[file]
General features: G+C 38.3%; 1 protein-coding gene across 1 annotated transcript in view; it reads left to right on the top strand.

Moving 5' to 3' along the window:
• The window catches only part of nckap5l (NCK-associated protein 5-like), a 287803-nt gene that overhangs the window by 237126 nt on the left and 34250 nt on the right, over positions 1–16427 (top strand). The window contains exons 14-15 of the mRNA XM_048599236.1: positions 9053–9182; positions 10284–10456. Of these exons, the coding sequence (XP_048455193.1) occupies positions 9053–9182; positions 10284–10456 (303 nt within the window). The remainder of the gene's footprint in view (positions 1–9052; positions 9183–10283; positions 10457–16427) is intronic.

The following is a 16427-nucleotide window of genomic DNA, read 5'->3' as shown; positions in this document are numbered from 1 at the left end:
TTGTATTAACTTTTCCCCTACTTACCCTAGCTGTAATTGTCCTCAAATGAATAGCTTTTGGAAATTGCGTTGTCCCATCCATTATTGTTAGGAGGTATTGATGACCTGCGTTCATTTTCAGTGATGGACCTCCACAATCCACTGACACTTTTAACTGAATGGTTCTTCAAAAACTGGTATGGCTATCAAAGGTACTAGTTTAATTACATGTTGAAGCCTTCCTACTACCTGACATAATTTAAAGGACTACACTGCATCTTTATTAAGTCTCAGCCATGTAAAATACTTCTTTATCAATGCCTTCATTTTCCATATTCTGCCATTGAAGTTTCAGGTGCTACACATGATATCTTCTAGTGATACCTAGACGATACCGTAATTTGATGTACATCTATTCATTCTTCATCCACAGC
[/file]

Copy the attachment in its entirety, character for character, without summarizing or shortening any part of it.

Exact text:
General features: G+C 38.3%; 1 protein-coding gene across 1 annotated transcript in view; it reads left to right on the top strand.

Moving 5' to 3' along the window:
• The window catches only part of nckap5l (NCK-associated protein 5-like), a 287803-nt gene that overhangs the window by 237126 nt on the left and 34250 nt on the right, over positions 1–16427 (top strand). The window contains exons 14-15 of the mRNA XM_048599236.1: positions 9053–9182; positions 10284–10456. Of these exons, the coding sequence (XP_048455193.1) occupies positions 9053–9182; positions 10284–10456 (303 nt within the window). The remainder of the gene's footprint in view (positions 1–9052; positions 9183–10283; positions 10457–16427) is intronic.

The following is a 16427-nucleotide window of genomic DNA, read 5'->3' as shown; positions in this document are numbered from 1 at the left end:
TTGTATTAACTTTTCCCCTACTTACCCTAGCTGTAATTGTCCTCAAATGAATAGCTTTTGGAAATTGCGTTGTCCCATCCATTATTGTTAGGAGGTATTGATGACCTGCGTTCATTTTCAGTGATGGACCTCCACAATCCACTGACACTTTTAACTGAATGGTTCTTCAAAAACTGGTATGGCTATCAAAGGTACTAGTTTAATTACATGTTGAAGCCTTCCTACTACCTGACATAATTTAAAGGACTACACTGCATCTTTATTAAGTCTCAGCCATGTAAAATACTTCTTTATCAATGCCTTCATTTTCCATATTCTGCCATTGAAGTTTCAGGTGCTACACATGATATCTTCTAGTGATACCTAGACGATACCGTAATTTGATGTACATCTATTCATTCTTCATCCACAGC